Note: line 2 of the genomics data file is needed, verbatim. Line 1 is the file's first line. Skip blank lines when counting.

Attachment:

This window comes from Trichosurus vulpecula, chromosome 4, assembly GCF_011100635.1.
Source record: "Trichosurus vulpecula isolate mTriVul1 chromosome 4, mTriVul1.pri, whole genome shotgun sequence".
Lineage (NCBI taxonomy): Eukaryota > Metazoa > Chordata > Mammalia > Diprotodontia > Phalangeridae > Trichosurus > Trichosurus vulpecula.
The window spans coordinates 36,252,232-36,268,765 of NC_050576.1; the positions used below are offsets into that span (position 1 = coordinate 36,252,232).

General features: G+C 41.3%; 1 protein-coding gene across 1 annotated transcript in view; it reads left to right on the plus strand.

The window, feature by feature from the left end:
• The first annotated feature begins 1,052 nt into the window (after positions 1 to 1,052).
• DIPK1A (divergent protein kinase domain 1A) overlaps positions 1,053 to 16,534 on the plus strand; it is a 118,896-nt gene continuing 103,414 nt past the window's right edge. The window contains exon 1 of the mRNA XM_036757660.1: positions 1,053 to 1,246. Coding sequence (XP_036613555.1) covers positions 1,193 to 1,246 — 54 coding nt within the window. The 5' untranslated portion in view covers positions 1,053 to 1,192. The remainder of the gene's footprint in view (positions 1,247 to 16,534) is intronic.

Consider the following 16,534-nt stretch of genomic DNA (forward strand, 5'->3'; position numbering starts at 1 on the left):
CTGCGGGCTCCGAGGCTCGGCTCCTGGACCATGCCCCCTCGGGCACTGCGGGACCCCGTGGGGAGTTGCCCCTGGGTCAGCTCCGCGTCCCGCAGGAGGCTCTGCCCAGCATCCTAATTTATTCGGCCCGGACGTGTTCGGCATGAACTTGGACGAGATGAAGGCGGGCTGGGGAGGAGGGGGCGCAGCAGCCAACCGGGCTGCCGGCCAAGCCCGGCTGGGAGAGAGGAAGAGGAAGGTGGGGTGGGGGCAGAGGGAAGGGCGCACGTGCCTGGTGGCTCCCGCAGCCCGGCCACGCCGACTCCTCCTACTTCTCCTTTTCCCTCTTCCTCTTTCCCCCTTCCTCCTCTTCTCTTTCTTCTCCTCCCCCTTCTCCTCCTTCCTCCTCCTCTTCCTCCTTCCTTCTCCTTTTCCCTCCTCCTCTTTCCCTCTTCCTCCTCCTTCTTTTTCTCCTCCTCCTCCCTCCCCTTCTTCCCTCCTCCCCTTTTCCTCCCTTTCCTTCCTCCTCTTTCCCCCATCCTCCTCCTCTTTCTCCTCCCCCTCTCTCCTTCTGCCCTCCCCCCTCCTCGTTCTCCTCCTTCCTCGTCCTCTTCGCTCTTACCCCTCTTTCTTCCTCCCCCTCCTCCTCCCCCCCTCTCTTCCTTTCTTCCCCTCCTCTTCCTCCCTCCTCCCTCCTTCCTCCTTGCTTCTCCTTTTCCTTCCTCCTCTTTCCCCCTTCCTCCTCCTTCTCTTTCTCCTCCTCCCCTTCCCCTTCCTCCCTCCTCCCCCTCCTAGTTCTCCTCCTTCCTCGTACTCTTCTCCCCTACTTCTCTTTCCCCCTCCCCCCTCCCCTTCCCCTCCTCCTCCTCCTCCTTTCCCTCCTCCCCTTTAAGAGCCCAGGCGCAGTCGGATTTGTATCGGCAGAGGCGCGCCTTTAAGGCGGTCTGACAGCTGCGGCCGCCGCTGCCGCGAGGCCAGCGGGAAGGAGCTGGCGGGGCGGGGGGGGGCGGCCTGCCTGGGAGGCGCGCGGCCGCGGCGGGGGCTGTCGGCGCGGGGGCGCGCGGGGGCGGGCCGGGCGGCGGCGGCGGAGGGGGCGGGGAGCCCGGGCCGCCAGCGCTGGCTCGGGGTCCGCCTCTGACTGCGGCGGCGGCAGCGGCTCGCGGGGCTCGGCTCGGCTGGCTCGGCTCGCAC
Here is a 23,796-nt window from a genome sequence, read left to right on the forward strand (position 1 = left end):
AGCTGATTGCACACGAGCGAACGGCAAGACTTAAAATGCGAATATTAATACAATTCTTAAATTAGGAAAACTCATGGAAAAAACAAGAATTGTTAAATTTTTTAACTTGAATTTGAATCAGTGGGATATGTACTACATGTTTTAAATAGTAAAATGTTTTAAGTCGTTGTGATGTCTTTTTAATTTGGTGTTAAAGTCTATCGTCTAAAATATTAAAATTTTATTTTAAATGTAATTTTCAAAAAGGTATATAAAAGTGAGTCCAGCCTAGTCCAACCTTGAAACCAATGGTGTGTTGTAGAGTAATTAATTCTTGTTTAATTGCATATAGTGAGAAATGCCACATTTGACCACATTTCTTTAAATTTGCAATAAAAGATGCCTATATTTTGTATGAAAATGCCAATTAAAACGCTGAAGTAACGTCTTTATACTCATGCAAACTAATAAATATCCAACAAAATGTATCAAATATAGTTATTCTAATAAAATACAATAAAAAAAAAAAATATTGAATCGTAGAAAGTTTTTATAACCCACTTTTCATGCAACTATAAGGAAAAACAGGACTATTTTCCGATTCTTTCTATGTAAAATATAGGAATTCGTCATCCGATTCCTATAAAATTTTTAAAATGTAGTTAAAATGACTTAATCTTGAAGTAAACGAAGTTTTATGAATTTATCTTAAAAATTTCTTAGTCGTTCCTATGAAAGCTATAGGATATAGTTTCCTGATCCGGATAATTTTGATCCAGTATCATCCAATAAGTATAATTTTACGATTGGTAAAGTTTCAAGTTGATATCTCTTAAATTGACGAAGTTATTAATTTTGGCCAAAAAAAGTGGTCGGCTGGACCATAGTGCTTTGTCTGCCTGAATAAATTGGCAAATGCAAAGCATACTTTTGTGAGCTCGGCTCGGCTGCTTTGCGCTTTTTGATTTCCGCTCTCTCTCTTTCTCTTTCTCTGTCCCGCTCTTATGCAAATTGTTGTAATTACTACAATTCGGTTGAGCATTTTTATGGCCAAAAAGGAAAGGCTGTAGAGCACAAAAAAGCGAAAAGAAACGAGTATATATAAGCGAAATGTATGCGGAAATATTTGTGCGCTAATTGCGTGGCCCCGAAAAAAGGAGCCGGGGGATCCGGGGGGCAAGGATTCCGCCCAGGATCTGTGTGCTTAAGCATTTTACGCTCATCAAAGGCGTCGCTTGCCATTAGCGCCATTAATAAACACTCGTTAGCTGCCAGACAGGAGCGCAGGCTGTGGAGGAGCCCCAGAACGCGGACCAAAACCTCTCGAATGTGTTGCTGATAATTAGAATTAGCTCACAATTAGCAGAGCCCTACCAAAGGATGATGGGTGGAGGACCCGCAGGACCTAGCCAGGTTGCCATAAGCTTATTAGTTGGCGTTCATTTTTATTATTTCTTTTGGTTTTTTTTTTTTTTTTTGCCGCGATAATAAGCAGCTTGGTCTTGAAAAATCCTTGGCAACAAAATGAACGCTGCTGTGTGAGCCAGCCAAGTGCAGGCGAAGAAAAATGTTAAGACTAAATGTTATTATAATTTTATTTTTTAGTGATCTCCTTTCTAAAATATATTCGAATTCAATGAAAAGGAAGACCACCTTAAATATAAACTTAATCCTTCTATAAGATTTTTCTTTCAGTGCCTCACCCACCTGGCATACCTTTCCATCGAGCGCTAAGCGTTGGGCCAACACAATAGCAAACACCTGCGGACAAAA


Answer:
Source record: "Trichosurus vulpecula isolate mTriVul1 chromosome 4, mTriVul1.pri, whole genome shotgun sequence".